Tradition calls for those who have served as president to be called president after they leave office, and there’s no doubt that retiring from the highest office has its list of perks.
But a shield from lawsuits isn’t one of them, and Trump is likely to be a favorite target for attorney generals and district attorneys around the country. Without a pardon, he’s fair game, but even with one, he would still be a target.
As Reuters reports, presidential pardons can only accomplish so much. They can shut down prosecutions by the U.S. Department of Justice, a federal agency. But investigations brought by state-level prosecutors, such as the criminal probe Manhattan District Attorney Cyrus Vance is leading into whether Trump’s businesses engaged in fraud, would still be active.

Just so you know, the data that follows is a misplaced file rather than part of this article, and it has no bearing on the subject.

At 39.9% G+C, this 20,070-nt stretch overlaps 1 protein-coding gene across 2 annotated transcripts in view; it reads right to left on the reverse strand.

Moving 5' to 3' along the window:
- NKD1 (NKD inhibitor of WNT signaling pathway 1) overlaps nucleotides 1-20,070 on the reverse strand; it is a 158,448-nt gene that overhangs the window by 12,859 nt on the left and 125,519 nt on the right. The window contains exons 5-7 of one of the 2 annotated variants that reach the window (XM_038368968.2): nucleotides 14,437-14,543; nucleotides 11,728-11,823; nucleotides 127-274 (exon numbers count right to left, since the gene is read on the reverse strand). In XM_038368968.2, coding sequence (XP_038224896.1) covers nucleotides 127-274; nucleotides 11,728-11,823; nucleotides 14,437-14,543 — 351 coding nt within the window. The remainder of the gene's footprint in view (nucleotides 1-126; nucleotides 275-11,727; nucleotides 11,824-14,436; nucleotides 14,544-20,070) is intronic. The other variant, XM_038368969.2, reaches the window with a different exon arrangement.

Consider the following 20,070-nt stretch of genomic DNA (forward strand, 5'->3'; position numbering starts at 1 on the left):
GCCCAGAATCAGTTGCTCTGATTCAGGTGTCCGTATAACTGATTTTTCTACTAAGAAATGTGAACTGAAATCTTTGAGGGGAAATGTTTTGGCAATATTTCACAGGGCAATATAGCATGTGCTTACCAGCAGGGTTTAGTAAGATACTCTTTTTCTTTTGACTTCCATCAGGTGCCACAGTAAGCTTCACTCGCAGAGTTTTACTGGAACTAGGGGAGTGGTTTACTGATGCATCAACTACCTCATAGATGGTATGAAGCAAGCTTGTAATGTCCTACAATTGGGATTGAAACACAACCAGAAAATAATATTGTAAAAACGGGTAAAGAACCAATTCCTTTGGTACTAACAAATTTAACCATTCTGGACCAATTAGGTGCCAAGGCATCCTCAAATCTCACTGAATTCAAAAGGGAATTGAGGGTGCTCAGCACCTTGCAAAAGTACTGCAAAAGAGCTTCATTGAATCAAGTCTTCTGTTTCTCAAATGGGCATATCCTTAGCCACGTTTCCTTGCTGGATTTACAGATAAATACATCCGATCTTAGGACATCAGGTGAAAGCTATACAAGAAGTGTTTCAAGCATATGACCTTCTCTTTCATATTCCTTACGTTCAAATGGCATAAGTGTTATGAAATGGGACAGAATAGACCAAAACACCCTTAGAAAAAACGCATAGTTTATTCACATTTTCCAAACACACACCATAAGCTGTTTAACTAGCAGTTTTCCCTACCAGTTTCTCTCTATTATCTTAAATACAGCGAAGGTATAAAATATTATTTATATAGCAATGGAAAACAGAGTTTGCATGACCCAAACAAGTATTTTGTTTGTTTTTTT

Vance has not charged anyone with criminal wrongdoing and Trump has said the investigation is politically motivated.
A self-pardon would have only increased calls to prosecute Trump on a state level, said Daniel R. Alonso, a lawyer at the Buckley firm and Vance’s former deputy in the Manhattan District Attorney’s Office.
It could also have fueled efforts to hold Trump accountable through civil lawsuits brought by private litigants, such as family members of people who died during the Jan. 6 storming of the U.S. Capitol by Trump followers, said Jessica Levinson, a professor at Loyola Law School in Los Angeles.